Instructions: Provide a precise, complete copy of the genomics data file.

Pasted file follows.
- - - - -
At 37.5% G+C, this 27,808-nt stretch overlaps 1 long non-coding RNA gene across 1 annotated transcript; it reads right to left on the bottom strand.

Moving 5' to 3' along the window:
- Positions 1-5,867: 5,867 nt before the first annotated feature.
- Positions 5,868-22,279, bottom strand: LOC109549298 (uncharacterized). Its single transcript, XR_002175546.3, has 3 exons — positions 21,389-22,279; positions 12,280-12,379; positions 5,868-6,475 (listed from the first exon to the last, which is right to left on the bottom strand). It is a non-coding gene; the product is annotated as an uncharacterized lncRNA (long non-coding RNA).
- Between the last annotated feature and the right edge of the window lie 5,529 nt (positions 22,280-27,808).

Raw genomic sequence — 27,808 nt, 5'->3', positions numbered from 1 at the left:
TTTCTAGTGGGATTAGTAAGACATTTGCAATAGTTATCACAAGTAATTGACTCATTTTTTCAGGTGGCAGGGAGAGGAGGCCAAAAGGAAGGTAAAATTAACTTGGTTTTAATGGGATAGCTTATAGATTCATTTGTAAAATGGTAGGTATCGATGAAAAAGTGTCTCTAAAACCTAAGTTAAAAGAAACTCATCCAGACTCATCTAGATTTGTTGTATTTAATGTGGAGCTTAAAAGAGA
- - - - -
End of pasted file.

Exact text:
At 37.5% G+C, this 27,808-nt stretch overlaps 1 long non-coding RNA gene across 1 annotated transcript; it reads right to left on the bottom strand.

Moving 5' to 3' along the window:
- Positions 1-5,867: 5,867 nt before the first annotated feature.
- Positions 5,868-22,279, bottom strand: LOC109549298 (uncharacterized). Its single transcript, XR_002175546.3, has 3 exons — positions 21,389-22,279; positions 12,280-12,379; positions 5,868-6,475 (listed from the first exon to the last, which is right to left on the bottom strand). It is a non-coding gene; the product is annotated as an uncharacterized lncRNA (long non-coding RNA).
- Between the last annotated feature and the right edge of the window lie 5,529 nt (positions 22,280-27,808).

Raw genomic sequence — 27,808 nt, 5'->3', positions numbered from 1 at the left:
TTTCTAGTGGGATTAGTAAGACATTTGCAATAGTTATCACAAGTAATTGACTCATTTTTTCAGGTGGCAGGGAGAGGAGGCCAAAAGGAAGGTAAAATTAACTTGGTTTTAATGGGATAGCTTATAGATTCATTTGTAAAATGGTAGGTATCGATGAAAAAGTGTCTCTAAAACCTAAGTTAAAAGAAACTCATCCAGACTCATCTAGATTTGTTGTATTTAATGTGGAGCTTAAAAGAGA